Step 4: Cleaning the tank and storage
The last step is to clean the aquarium itself. Use the steps we spoke about above to rid the tank of algae and then soak it in a vinegar and water solution for about an hour. Rinse it out and allow the tank to air dry before preparing it for storage.
Store the empty tank in a box whether it is the one it came in or any box you might have lying around. Make sure to line the box with packing paper before you put the tank inside. If you are moving, then add some padding around the tank to protect it during transit. Ensure that you seal the box
The Cleaning King team knows how common it is for new pet fish owners to have one or two bad experiences with their first aquarium. If you are at the point of giving up don’t because we’ve put together this awesome buyer’s guide to help you navigate your way around cleaning your aquarium.
Taking into account these factors will not only help you avoid mistakes, it will also assist you in planning your cleaning schedule.
Never underestimate the cost of purchasing and maintaining an aquarium. Buying substandard or old equipment will put your fish in danger. Cutting costs when buying cleaning products might also cost you your fish. An aquarium can set you back at least $150 to $200, and you might need the same amount to maintain it depending on the size of the tank and the type and number of fish you have.
The best way to plan this out is to have a checklist of all the items you’d need when you buy the fish tank. This list includes all the equipment, cleaning supplies, water treatment, and fish food.
There is a huge misconception that small fish tanks are easier to maintain if you are a beginner. In reality, the opposite tends to be true. Tanks that are under 37 liters are harder to manage because toxins tend to accumulate faster when the volume of water is small.
Another disadvantage is that small tanks are prone to sudden temperature and water chemistry changes which can shock the fish. A bigger tank is more constant and can handle beginner mistakes better.
Bigger tanks can get pretty heavy once they are filled with water. Carefully think about where you are going to place your tank because moving it around for cleaning purposes might prove to be impossible. Avoid placing your fish tank in an area that will be damaged if it keeps getting wet, for example near your desktop computer or carpet.
How does the number of fish affect how you clean your fish tank? It’s simple, the more fish you have, the more waste you’ll need to clean. If the number of fish you have is in proportion to the tank size and the filtration system, then your cleaning process won’t take too long. The filtration system will keep your aquarium clean for longer.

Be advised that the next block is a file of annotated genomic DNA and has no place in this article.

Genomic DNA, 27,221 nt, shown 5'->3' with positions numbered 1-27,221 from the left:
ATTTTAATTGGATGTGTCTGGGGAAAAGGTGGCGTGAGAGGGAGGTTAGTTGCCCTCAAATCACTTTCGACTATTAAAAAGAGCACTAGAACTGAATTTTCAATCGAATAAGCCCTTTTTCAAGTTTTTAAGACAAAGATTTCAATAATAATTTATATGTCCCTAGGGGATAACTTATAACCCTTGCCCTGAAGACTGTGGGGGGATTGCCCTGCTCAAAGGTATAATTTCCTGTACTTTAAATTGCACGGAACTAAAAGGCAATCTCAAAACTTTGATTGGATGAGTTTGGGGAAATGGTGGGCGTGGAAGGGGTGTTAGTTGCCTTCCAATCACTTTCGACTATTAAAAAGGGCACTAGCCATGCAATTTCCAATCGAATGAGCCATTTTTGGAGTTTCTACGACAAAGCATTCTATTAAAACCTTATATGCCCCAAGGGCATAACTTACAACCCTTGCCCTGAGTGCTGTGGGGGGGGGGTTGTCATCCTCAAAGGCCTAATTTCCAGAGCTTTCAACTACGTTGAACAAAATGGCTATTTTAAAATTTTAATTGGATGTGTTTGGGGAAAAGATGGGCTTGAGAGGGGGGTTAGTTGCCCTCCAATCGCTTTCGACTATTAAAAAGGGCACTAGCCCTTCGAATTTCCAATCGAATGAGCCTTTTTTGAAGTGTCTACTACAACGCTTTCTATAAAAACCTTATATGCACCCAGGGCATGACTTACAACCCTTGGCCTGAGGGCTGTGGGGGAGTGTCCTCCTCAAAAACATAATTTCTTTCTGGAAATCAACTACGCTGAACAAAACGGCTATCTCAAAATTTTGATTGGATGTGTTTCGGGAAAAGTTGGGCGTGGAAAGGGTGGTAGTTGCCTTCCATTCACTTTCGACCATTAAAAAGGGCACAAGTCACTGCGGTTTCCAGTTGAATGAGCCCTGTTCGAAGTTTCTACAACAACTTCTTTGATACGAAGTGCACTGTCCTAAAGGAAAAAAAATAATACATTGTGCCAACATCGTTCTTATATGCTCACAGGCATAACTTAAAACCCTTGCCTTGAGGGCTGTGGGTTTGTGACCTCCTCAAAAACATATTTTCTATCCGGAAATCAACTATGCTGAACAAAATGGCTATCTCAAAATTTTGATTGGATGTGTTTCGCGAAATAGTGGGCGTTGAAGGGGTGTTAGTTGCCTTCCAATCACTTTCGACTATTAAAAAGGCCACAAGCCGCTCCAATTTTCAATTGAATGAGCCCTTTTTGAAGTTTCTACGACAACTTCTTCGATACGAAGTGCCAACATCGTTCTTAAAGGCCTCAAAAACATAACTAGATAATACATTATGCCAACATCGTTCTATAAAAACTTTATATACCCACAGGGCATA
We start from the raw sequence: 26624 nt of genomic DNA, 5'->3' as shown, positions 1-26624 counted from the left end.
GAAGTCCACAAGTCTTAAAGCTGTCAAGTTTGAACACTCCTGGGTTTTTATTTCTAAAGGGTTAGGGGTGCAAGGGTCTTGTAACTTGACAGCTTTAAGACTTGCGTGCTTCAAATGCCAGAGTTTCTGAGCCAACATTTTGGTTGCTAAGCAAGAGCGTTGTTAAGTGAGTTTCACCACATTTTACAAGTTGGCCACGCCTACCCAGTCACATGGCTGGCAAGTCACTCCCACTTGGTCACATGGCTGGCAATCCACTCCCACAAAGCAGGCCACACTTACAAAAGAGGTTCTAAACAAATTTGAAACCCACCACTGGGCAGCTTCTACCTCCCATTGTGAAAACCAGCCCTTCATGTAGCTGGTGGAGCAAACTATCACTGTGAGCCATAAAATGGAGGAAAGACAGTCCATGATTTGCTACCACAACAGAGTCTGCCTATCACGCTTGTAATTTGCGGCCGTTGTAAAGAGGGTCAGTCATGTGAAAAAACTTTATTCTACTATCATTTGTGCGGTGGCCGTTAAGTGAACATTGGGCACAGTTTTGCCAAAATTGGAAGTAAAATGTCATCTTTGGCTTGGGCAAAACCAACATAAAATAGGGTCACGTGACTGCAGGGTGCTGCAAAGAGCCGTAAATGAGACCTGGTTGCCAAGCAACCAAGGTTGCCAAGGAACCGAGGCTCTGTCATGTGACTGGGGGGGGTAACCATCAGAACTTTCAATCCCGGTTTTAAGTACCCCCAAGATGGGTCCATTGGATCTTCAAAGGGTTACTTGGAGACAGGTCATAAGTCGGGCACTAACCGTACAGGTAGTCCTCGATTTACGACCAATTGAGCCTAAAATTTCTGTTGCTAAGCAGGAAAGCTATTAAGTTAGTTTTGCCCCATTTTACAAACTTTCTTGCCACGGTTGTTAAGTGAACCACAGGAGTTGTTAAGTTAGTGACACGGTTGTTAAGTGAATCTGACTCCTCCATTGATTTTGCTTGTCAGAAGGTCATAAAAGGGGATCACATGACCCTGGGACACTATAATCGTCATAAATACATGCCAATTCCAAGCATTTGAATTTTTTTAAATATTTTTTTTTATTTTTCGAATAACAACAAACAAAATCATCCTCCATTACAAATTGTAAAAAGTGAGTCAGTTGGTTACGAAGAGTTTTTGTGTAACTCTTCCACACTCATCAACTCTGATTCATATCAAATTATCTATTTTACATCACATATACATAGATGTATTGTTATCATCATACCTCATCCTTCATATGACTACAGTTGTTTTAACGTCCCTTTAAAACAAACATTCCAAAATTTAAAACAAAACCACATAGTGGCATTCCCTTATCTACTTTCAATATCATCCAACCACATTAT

If your aquarium is new, a simple rinse with plain water is enough before you set it up. If you bought a used aquarium, you can rinse it out with hot water but if you want to take it a step further, add some non-iodized salt to the water. You can also buy an algae scraper to thoroughly clean your second-hand fish tank.
The first step is to remove everything from the tank, this includes the decorations. Soak the inside of the tank in a warm water and bleach solution to kill off bacteria. Allow this mixture to sit for about 10 minutes and then rinse it out with water. Let the tank air dry for a few hours, make sure you replace all the substrate decorations with new ones.
This largely depends on how big your aquarium is. A small tank can take around 15 minutes to clean while a larger one can take an hour or more. It also depends on how dirty the tank is and whether you have good equipment.
It’s hard to notice that your fish tank is damaging the health of your fish if the water still looks good. A good place to look for problems is to examine the fish itself. Check for signs of distress such as a lack of appetite, discoloration, or bloating.
Without regular maintenance, your fish tank will get dirty and expose your fish to a toxic buildup of ammonia, and nitrates. While bacteria in the ecosystem can clean off some of this toxic stuff, too much of it will kill off the beneficial bacteria.